digital personal data protection, dpdp bill
ETtechSome social media and internet platforms have expressed concerns to the ministry of electronics and IT on certain provisions of the draft Digital Personal Data Protection (DPDP) Bill which includes age-gating, sources said. The Bill has defined a child as a person who is below the age of 18 and companies are seeking relaxations in the definition and age limit of children citing different global standards.
The discussions on age-gating came up during meetings between senior executives from social media intermediaries, representatives of trade and policy advocacy bodies and senior officials from the Ministry of Electronics and Information Technology held recently to discuss the draft DPDP Bill, which was released on November 18 for public consultation, the sources said.
In the draft of the DPDP Bill, the government has proposed to retain the definition of the age of children as 18 and above. Companies such as Meta, Google, Snap, and others, with users below the age of 18 will have to seek explicit parental consent for processing any data along with other mandates such as banning targeted advertising for children.
Also read | PDP Bill: why defining the term ‘child’ in the digital era is a knotty puzzle for Indian lawmakers
“There are a variety of services such as ed-tech, gaming and others apart from social media companies which will be impacted by this. The bill could have opted for an age-sliding mechanism instead of one threshold of 18. There is some room for more advocacy on this matter,” an executive who attended the meeting said.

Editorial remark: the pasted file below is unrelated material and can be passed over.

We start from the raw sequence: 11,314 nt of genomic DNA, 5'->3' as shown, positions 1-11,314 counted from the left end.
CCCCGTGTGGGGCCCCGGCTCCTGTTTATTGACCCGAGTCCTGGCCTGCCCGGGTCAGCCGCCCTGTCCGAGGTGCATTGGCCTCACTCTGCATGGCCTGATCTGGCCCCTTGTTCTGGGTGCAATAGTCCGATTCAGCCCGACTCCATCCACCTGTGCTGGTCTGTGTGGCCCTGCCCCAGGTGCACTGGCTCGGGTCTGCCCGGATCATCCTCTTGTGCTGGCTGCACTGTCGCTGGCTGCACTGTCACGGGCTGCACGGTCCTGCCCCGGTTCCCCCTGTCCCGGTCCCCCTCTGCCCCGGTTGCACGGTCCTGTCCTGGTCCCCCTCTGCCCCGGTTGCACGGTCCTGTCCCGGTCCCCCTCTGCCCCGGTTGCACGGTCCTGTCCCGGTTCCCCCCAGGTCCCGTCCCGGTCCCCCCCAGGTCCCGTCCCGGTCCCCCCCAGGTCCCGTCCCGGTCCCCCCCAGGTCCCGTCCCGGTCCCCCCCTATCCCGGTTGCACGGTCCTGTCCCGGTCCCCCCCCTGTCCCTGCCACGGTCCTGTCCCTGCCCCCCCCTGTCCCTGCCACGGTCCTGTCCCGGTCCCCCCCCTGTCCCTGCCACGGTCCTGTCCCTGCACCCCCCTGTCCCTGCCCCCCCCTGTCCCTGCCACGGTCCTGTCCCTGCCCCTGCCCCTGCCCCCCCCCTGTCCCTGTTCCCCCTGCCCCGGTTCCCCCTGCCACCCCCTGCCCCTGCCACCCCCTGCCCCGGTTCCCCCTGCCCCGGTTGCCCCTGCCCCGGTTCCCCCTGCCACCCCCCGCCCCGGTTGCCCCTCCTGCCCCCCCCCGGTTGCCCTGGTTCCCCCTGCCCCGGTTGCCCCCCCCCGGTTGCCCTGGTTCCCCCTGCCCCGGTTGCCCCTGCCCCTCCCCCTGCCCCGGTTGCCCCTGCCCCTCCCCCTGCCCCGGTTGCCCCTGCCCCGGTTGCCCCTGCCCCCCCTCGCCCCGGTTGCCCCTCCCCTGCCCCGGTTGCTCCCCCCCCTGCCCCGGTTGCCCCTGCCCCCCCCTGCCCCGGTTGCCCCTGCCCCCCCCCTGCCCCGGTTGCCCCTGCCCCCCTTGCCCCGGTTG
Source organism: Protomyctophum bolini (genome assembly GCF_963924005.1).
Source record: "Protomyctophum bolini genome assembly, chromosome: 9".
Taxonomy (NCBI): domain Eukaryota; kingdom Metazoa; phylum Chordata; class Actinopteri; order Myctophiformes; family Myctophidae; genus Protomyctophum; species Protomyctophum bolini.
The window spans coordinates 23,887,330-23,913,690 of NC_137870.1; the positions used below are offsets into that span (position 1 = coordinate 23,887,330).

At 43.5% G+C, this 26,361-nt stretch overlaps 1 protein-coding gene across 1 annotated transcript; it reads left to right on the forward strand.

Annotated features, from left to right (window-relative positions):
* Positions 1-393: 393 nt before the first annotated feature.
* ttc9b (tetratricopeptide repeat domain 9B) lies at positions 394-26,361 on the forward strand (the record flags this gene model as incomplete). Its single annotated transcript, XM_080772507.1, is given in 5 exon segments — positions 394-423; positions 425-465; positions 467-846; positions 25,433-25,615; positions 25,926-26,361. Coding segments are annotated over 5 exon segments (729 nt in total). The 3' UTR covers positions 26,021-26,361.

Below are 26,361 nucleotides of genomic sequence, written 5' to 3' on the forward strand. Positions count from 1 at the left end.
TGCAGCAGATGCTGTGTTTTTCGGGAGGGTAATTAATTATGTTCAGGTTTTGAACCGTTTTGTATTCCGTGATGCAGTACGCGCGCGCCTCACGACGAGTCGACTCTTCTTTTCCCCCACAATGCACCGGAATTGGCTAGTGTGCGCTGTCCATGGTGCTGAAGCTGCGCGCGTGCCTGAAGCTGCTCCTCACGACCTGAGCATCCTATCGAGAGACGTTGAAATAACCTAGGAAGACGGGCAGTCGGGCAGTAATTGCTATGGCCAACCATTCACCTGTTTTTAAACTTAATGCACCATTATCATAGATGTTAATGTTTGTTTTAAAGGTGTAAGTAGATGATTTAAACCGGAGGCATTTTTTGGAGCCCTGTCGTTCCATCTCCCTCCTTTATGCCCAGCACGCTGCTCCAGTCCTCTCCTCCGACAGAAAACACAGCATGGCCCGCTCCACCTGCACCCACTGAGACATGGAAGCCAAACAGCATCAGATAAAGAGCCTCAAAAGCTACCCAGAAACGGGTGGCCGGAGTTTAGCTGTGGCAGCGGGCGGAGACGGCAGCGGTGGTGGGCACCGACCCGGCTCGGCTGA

Another executive at a social media intermediary said that several issues could arise if the government retained the age of obtaining parental consent for data processing at 18. The issues include conducting age-verification of children through traditional know-your-customer (KYC) norms through identity documents or newer means such as through live photos or videos.
“All of these proposals have massive privacy implications, which would then defeat the purpose for which the concept of age-gating has been introduced in the first place,” the executive said.
The draft of the bill also proposes that companies which deal in such data groups will not process data in any way that harms the children. Further, it proposes that data fiduciaries “shall not undertake tracking or behavioural monitoring of children or targeted advertising directed at children”.
Experts have argued that the obligations prescribed in the draft of the DPDP Bill are a departure from similar norms globally. For example, the United States (US) and the European Union (EU) have a tiered system for defining age limits and recognise varying levels of maturity of young adults and teenagers while prescribing the age of consent and the rules for data processing.
While the US, under the Children’s Online Privacy Protection Act (COPA) prohibits processing data of children below the age of 13, the EU’s General Data Protection Regulation (GDPR) has varied norms for consent between the age of 13 and 16, depending on the age group adopted by each member state within the union.
Emails sent to Meta, Google and Snap seeking their views on the issue and the meeting with the ministry did not elicit any response.


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